Mike, not much our goverment can do about it. A very large amount the P R I VA TE citizen probably will. Hey don’t get me wrong I abhore violence as the answer to almost any thing………the reality is we are about to see a bunch of it to relevel the playing field. I see the teabaggers wanting to parade around with their guns. Don’t really sweat it. They just want the woody it gives them……….sweat me and mine. Now I am too sort of comfortable in semi retirement to sweat me. You want to worry about the ex spec forces type that became a cop and got laid off, the me that does not have a secure retirement because some 1%er got it all, the ___________insert worker that is yet again being asked to swallow wage and benefit consessions as a shared sacrifice that the 1 % are not sharing…….not much sharing and too damned much sacrifice from some. So targets get more defined. Hey sorry to be such a downer but you push just so far and some one will push back. I never thought it would be in my life time but here we are. Moderators……I’m not advocating any thing. I am as best I can relating feelings. I don’t need any federal visitors but should you wish to come call ahead and the good wife will make sure the coffee is on.

  12. Mainer says:

    Grog dude right freaking on. So what is the answer? Sam Walton must be turning over in his grave. He gave a shit…….his heirs not so much.

    I’m thinking of an up coming CW song that will some how go…..I bought it cheap but I lost my job……kind of ditty. Or I’m an unemployed Republican, or Boehner is no saner than my last 4 ex-wives. Hey just a thougt.

  13. Pingback: Transocean Hails 2010 as ‘Best Year’ in Safety–execs get ‘safety’ bonuses, despite Gulf spill disaster « Dregs of the Future

  14. Mule Rider says:

    “How would you propose confiscating the funds? Legally speaking, that is.”

    Hell, just freeze the assets of the company and “take” what’s necessary. As dc so often likes to put it, this isn’t the big, bad government just reaching into someone’s pocket and taking something that isn’t theirs, this is ‘we the people’ righting a freaking wrong, and the ‘government’ is simply an intermediary.

  15. Mule Rider says:

    The government puts orders all the time to freeze the accounts of people on the wrong side of the law, and this should be no different.

  16. Mule, that presumes that the bonuses were illegal. What statute did they violate?

  17. Mule Rider says:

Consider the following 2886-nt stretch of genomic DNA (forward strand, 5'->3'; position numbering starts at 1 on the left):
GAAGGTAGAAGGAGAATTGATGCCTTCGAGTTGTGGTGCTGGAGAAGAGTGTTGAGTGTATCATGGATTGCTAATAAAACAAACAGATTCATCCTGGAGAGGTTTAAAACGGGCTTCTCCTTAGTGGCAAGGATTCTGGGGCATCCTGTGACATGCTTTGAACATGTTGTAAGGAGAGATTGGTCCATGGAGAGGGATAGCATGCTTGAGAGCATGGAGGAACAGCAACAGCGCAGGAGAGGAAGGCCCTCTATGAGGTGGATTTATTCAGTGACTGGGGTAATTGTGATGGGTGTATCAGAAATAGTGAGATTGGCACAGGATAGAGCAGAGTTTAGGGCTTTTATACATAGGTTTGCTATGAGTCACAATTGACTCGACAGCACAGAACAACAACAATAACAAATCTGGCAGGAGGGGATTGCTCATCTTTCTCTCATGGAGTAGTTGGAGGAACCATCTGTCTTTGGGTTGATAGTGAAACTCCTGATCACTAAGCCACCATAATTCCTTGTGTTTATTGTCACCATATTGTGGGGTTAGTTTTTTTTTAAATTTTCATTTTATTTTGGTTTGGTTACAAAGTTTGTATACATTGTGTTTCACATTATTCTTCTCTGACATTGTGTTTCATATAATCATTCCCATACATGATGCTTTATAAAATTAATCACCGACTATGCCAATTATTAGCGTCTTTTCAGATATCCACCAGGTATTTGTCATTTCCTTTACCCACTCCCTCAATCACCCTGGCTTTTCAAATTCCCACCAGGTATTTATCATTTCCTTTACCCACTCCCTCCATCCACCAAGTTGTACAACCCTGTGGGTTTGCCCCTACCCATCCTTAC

“What statute did they violate?”

    Conduct antithetical to human decency 🙂

    No, seriously, I’m sure the government, via the Attorney General, can find them in breach of something, an environmental or safety regulation, or something….they can take that and run with it and make those bastards pay.

  18. dcpetterson says:

    I think if some kind of criminal conduct can be discovered, then Transocean should be fined accordingly.

    On an emotional level, I’m right there with Grog and Mule. The idea of Transocean giving obscenely large bonuses to its execs — for safety! — is offensive to the core. But of course, this is nothing new.

    Banks and investment firms are giving enormous perks to the people who tanked the world economy three years ago. Oil company execs are getting rich by blackmailing the rest of the world. Big American companies lavish billions on CEOs who lay off the most employees. American corporations, in aggregate, are now more profitable than they were before the crash — but they’re not hiring, because they’re sqeezing more productivity out of employees too frightened of layoffs to compain about it. (Corporate-wise, America has recovered better than any G7 nation except Canada; but our unemployment numbers are worse than any other G7 country.)

    The arrogance of these enormous corporations and their fetish with giving huge bonuses to the most unethical people in their ranks is hardly newsworthy any more.

    But if this morally repugnant behavior is finally also ticking off American’s conservative voters, maybe we can get unanimously behind doing something about it. The problem all along has been that being arrogant and tone-deaf and greedy is not illegal. And now, for the first time in this new century, we’ve got an administration that actually respects the rule of law. Irony abounds.

    But maybe, just maybe, awareness of the need for substantive regulation — and effective enforcement — will overcome the propaganda megaphone that’s been opposing it. One can only hope.

  19. mclever says:

    I think this just proves how little choice consumers really have in our globally integrated marketplace. Some economists like to suggest that companies must behave in the consumers’ best interest in order to thrive, but that simply isn’t so in the real world. The consumers’ opinions are almost incidental.

    If companies were worried about consumers fleeing to a competitor, then they would obsess about not creating bad impressions like this. They’d want to cultivate good-feelings with customers to foster loyalty and repeat business. But even if some number of consumers get ticked off and try to avoid all product from one of these companies, it’s frankly impossible. The companies are too integrated and the product too fungible, so the consumers couldn’t readily identify all of the corporate fingers in the pot even if they wanted to. Some companies can’t be avoided no matter how much the consumer might want to go someplace else.

    Yay for the hidden monopolies of mega-corporations.

  20. mclever,
    It’s more than that. People may say that they will go to a competitor, but if the competition is appreciably more expensive, few act on it.

    But you’re right when it comes to petroleum. The Exxon gas station on the corner may get its tanks filled by gasoline that came from wells owned by BP. You can’t tell. Even the owner of the station can’t tell. Most likely the supplier to the station can’t tell, either.

  21. mclever says:


    In oil-n-gas, it’s especially convoluted and intertwined. The guy at the well head can’t tell who owns the oil either, because a dozen or more different producers might all be taking marketing allocations from a given well, so it’s impossible to say whether a particular drop of oil really belongs to Chevron, Exxon, BP, or one of the others. Depending on the well contract, each of those producers owns a fraction of whatever the well produces, so going to a “competitor” doesn’t necessarily change the source of the oil…